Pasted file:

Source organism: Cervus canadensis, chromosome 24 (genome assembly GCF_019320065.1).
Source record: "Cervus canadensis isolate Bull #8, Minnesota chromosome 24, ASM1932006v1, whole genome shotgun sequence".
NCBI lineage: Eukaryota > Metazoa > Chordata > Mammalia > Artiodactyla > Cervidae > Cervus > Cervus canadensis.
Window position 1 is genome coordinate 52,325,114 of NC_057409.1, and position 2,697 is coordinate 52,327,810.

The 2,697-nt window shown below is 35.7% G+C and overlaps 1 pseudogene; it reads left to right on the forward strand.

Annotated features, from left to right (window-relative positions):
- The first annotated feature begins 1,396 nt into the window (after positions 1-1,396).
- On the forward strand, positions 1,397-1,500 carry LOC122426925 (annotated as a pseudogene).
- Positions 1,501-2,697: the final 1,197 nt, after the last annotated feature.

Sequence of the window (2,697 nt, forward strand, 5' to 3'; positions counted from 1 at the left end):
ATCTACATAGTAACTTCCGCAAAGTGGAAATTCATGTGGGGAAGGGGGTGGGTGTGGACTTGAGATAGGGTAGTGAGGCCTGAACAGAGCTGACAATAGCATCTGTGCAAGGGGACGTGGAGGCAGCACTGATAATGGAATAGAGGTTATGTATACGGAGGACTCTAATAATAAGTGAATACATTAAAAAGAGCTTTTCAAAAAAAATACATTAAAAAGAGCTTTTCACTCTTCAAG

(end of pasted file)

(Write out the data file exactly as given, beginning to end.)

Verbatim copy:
Source organism: Cervus canadensis, chromosome 24 (genome assembly GCF_019320065.1).
Source record: "Cervus canadensis isolate Bull #8, Minnesota chromosome 24, ASM1932006v1, whole genome shotgun sequence".
NCBI lineage: Eukaryota > Metazoa > Chordata > Mammalia > Artiodactyla > Cervidae > Cervus > Cervus canadensis.
Window position 1 is genome coordinate 52,325,114 of NC_057409.1, and position 2,697 is coordinate 52,327,810.

The 2,697-nt window shown below is 35.7% G+C and overlaps 1 pseudogene; it reads left to right on the forward strand.

Annotated features, from left to right (window-relative positions):
- The first annotated feature begins 1,396 nt into the window (after positions 1-1,396).
- On the forward strand, positions 1,397-1,500 carry LOC122426925 (annotated as a pseudogene).
- Positions 1,501-2,697: the final 1,197 nt, after the last annotated feature.

Sequence of the window (2,697 nt, forward strand, 5' to 3'; positions counted from 1 at the left end):
ATCTACATAGTAACTTCCGCAAAGTGGAAATTCATGTGGGGAAGGGGGTGGGTGTGGACTTGAGATAGGGTAGTGAGGCCTGAACAGAGCTGACAATAGCATCTGTGCAAGGGGACGTGGAGGCAGCACTGATAATGGAATAGAGGTTATGTATACGGAGGACTCTAATAATAAGTGAATACATTAAAAAGAGCTTTTCAAAAAAAATACATTAAAAAGAGCTTTTCACTCTTCAAG